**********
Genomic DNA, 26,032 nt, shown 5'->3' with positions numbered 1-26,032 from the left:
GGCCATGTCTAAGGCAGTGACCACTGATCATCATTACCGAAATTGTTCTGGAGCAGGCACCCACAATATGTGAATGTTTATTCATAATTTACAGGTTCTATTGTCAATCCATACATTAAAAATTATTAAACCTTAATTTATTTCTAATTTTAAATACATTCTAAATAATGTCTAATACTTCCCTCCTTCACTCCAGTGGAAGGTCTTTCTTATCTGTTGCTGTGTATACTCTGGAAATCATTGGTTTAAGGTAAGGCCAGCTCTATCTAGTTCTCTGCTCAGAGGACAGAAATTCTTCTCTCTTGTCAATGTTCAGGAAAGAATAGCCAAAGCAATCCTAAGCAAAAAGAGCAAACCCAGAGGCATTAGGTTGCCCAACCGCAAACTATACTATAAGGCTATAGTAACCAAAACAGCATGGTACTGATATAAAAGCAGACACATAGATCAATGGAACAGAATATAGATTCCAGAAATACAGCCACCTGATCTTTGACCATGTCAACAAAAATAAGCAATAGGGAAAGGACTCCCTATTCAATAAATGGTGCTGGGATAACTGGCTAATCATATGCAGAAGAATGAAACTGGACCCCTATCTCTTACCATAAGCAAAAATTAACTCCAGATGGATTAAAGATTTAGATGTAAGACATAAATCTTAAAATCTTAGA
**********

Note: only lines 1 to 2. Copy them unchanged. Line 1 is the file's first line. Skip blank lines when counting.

Genomic DNA, 26,032 nt, shown 5'->3' with positions numbered 1-26,032 from the left:
GGCCATGTCTAAGGCAGTGACCACTGATCATCATTACCGAAATTGTTCTGGAGCAGGCACCCACAATATGTGAATGTTTATTCATAATTTACAGGTTCTATTGTCAATCCATACATTAAAAATTATTAAACCTTAATTTATTTCTAATTTTAAATACATTCTAAATAATGTCTAATACTTCCCTCCTTCACTCCAGTGGAAGGTCTTTCTTATCTGTTGCTGTGTATACTCTGGAAATCATTGGTTTAAGGTAAGGCCAGCTCTATCTAGTTCTCTGCTCAGAGGACAGAAATTCTTCTCTCTTGTCAATGTTCAGGAAAGAATAGCCAAAGCAATCCTAAGCAAAAAGAGCAAACCCAGAGGCATTAGGTTGCCCAACCGCAAACTATACTATAAGGCTATAGTAACCAAAACAGCATGGTACTGATATAAAAGCAGACACATAGATCAATGGAACAGAATATAGATTCCAGAAATACAGCCACCTGATCTTTGACCATGTCAACAAAAATAAGCAATAGGGAAAGGACTCCCTATTCAATAAATGGTGCTGGGATAACTGGCTAATCATATGCAGAAGAATGAAACTGGACCCCTATCTCTTACCATAAGCAAAAATTAACTCCAGATGGATTAAAGATTTAGATGTAAGACATAAATCTTAAAATCTTAGA